@bgprincipessa I kind of do this! Except I teach at two different schools, so I wear the same outfit on Monday that I wear on Tuesday when I go to my second school. Then Wednesday and Friday I wear the same outfit. Thursday is the only day with no overlaps because I go to both my schools that day. But by staggering the outfits to avoid doubling up at the same school, I am making the illusion that I own more work outfits than I actually do.
I'm pretty sure my family did this, and I remember feeling like it was the sliiiiiickest scam. I can't remember if this was our practice, or if I was always like "say I'm under 11! It's cheaper!!" and they never listened to me. Now I feel the same glee of getting away with something whenever I used my very old college id for movies or find a bunch of chicken at the grocery store accidentally mis-priced and buy it all for my freezer, or any other cost-saving measure. I feel no ethical ickiness from it (and the chicken thing is totally legit, anyway) maybe from learning it from my parents or it could just be dyed in the wool cheapskateness.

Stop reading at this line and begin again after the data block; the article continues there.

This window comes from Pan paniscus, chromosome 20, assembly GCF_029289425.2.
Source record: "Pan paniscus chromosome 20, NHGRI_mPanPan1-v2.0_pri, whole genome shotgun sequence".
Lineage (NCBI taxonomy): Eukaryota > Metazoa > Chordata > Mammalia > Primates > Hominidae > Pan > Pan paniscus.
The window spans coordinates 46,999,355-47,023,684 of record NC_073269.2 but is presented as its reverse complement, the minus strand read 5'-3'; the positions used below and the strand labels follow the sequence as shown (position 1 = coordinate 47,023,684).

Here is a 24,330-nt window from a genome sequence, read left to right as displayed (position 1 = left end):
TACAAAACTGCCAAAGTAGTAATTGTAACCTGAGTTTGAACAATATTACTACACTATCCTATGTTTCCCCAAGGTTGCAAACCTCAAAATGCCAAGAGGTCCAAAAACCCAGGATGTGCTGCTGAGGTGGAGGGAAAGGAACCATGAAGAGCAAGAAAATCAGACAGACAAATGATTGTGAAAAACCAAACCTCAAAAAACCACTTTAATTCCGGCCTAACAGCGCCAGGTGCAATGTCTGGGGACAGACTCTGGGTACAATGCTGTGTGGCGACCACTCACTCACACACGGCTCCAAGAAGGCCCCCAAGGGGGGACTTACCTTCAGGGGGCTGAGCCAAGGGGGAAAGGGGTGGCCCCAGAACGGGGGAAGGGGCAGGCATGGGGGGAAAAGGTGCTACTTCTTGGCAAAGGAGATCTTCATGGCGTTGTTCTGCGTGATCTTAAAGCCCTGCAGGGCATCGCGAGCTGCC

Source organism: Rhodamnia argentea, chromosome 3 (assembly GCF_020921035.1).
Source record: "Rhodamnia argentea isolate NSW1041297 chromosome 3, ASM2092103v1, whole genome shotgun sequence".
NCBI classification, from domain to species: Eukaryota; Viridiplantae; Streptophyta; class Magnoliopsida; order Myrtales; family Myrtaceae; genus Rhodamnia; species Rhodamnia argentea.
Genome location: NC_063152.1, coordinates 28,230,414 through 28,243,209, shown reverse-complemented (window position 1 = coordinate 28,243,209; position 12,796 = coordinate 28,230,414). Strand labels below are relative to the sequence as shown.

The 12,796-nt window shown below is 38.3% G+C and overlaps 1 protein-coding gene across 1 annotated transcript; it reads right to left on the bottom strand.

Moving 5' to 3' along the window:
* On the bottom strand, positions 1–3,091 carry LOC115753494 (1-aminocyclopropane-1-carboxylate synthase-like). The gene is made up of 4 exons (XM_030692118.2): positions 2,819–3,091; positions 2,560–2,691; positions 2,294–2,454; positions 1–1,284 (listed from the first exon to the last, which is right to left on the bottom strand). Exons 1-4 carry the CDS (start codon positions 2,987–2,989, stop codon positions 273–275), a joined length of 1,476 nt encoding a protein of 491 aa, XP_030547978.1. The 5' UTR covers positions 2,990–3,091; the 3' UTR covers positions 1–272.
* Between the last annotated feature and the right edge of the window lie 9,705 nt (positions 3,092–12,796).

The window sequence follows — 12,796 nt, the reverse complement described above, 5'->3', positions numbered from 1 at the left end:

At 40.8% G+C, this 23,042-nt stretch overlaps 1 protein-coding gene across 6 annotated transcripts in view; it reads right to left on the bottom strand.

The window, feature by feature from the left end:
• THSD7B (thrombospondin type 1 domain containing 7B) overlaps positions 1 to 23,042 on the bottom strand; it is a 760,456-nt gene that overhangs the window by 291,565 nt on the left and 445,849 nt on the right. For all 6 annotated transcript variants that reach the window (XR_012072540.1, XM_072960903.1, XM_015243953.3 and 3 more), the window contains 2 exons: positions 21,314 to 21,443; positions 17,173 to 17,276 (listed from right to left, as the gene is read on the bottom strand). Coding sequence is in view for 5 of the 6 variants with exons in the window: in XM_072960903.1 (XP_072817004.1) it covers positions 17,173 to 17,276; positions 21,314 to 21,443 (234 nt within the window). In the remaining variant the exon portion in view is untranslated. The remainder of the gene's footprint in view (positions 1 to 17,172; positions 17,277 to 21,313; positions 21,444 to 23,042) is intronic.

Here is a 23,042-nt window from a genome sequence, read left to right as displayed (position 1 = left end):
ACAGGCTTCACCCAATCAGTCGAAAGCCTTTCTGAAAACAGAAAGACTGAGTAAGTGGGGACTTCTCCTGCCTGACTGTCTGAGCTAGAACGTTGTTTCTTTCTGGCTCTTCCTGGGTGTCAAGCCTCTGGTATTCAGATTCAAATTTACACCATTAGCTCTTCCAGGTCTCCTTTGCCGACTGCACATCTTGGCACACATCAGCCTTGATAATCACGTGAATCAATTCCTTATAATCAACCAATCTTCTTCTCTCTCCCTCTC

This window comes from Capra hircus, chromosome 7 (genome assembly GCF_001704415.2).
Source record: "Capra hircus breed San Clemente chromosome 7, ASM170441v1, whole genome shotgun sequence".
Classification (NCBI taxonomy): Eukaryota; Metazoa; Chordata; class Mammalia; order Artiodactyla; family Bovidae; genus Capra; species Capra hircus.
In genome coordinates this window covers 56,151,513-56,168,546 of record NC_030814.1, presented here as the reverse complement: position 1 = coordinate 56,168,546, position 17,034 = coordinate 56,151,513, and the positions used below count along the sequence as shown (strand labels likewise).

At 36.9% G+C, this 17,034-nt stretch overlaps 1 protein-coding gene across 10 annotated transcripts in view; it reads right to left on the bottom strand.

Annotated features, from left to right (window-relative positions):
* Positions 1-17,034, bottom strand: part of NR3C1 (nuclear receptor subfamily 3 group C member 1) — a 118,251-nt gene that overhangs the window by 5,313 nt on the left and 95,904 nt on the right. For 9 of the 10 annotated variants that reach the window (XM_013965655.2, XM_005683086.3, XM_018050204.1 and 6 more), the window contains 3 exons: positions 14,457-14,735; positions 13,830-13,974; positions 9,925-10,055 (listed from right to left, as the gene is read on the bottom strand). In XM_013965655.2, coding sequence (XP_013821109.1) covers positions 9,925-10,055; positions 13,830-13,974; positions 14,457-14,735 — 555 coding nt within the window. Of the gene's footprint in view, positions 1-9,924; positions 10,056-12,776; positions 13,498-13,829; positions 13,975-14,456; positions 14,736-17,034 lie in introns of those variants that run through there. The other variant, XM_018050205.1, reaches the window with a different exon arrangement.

When I walked dogs 2 years ago it was $15/walk, and the walker got ten of that. I had a couple of dogs who I could walk to the other's house, but we were paid for 20-minute walks, and it worked out that it was rarely less than 10 minutes to walk to the nearby dog's house. Usually, if I wanted to double up on walks, I had to DRIVE to pick up a bunch of other dogs and walk them together. This was a city, but the dogs weren't very densely packed. Also, I did 20 dogs a day AT THE MOST and I rarely even had much of a break during the day, usually eating on my way to the next dog's house. So basically, I think the $120,000 person is someone like my boss, who held all the keys, distributed dogs to walkers, got paid $5/walk and did some walks herself on top of that.
I had my laptop stolen out of my studio, and my car stolen in high school while I was making out at a boyfriend's house (and wasn't supposed to be there, so I totally got caught). They tie for most expensive, because that 20 year old camry cost just about the same as the computer (at least, I paid the same amount, more or less, when I purchased them).
@Lily Rowan I mean, I seem less crazy when that was my only comment. Nothing was showing up and then they all did at once.
I've tried this three times, and my posts aren't sticking, but it is very important for me to note that AJ was probably going to MASS ART! A public art school that costs state tuition! Not such a bad idea. I mean, art is risky and a terrible life choice (spoken as an MFA who is adjuncting) but those lists seem to discourage for-profit art schools more than art school in general. I only saw one on the list that wasn't a for profit.